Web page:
According to pipes/drums, an online publication dedicated to bag piping news and information, there are roughly 30,000 bagpipe players across the United States. But since the amphibious dock landing ship USS Harpers Ferry (LSD 49) left for deployment there is one less.
That’s because of one man, Lt. Alexander Douglas Paul, a bagpipe playing dentist embarked aboard Harpers Ferry.
Paul uses his bagpipes to bring music to the military, all the while fulfilling his duties as the shipboard dentist.
“On this ship I am attached to Combat Logistics Battalion 13. I am responsible for maintaining green side dental readiness for all three of the ships,” says Paul with a relaxed demeanor. “I am in communication with the other two ships in the ARG [Amphibious Ready Group] to make sure all the Marines embarked are getting the dental treatment they need.”
Paul has always been a dentist at heart, but his love for piping goes back just as far.
“My dad was in the Navy,” says Paul. The coffee in his mug barely moves as he collects his memories. “He played the bagpipes prior to joining the military so I’m carrying on the tradition I suppose. He was a submariner and had the chance to be in Holyloch, Scotland.”
At this point he slows down and gathers his thoughts to continue, “When I joined CLB 13 last October, they had me play for the Marine Corps Birthday Ball. I played the Marine Corps Hymn. I’ve played at memorial ceremonies, military funerals, and weddings.”
This past Sept. 11, Marines and Sailors gathered together on the mess deck to pay homage at a remembrance ceremony. Some were dressed in their whites and others in their working uniforms. Paul was dressed in bagpipes.
“I didn’t find out about the Sept. 11th ceremony until the day before it happened,” explains Paul, smiling about the memory. Paul played “Taps” during the ceremony.
“With ‘Taps,’ because it’s not something I typically play [on the bagpipe] I was focused on making sure I played everything correctly,” he said.
It took Paul his whole life to get to the level of skill he is at today. Practicing every chance he can get, even if it means being loud and raucous.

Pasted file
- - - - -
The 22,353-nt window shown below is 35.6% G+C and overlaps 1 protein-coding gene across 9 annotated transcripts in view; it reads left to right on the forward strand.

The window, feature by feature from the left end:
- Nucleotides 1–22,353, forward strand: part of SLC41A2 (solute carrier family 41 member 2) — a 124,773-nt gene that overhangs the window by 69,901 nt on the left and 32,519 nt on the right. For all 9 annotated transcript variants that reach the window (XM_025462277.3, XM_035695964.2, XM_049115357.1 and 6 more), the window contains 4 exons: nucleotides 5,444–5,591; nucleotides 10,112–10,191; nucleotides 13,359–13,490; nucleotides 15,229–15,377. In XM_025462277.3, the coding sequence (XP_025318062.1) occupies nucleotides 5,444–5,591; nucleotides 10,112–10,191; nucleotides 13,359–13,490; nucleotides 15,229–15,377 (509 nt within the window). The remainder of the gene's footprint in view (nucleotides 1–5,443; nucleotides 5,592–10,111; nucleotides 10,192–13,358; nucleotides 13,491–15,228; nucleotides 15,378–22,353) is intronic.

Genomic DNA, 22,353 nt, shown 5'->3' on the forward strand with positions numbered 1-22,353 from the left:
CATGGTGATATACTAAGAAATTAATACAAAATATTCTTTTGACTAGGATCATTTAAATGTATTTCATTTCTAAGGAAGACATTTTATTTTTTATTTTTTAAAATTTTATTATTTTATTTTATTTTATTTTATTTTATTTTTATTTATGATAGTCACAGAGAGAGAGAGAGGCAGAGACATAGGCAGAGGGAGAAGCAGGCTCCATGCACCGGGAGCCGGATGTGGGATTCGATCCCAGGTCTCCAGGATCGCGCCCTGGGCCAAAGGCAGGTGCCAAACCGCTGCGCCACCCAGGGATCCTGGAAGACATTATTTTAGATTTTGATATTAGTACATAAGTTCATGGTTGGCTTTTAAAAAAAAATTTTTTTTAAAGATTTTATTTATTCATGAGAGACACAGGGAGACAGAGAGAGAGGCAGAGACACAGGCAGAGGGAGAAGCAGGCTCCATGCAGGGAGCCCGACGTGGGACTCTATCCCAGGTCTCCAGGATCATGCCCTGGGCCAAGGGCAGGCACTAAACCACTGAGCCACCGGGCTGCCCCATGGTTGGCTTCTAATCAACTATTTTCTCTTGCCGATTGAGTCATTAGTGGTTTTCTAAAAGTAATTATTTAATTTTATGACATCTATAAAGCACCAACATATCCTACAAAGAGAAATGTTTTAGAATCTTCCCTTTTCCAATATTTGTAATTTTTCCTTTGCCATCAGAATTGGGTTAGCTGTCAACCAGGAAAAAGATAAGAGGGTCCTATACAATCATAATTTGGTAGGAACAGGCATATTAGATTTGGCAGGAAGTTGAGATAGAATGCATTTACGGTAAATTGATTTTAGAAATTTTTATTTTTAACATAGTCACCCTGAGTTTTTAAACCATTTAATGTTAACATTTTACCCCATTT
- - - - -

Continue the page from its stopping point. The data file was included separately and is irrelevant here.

“A few people found my practice area in the vehicle turnaround area,” he says. “It’s not the best condition for the instrument, but I’m trying to balance not disturbing people, with being in a place where I can play and not sweat to death. I have to wear PT [Physical Training] gear.”
“There are two different types of practice with the bagpipes,” says Paul, his fingers fidgeting as if he was playing the notes.
Paul leans back in his chair, his head slightly tilted up. “The other type of practice is just the part you would normally put your finger on to change notes. You don’t have the parts sticking up on your shoulders. It’s very quiet. I can play it in this room, and no one would know what I’m doing.”
And when it comes to knowing his instrument, Paul knows exactly what he is doing with the bagpipes and even the history of it.
Paul explains how the early bagpipes were made from the stomach of a wild animal, which was skinned and turned into the belly of the bagpipe.
He talks about the musical structure with grand hand gestures, more excited with each passing topic. He goes on to explain the tuning of the main pipe and how the other pipes need to be in tune with each other.
Paul then checks the time. He has a 9 o’clock appointment, and he has to get ready. He has a technical job to complete; he is on deployment after all. He utters technical terms to his assistant. His passion for dentistry rivals his passion for playing bagpipes.
As of 2009, the American Dental Association recorded 186,084 professionally active dentists in the United States. That puts Paul on two small lists, one of 186,083 dentists and one of 30,000 bagpipe players but, most interestingly, the only one out to sea on Harpers Ferry.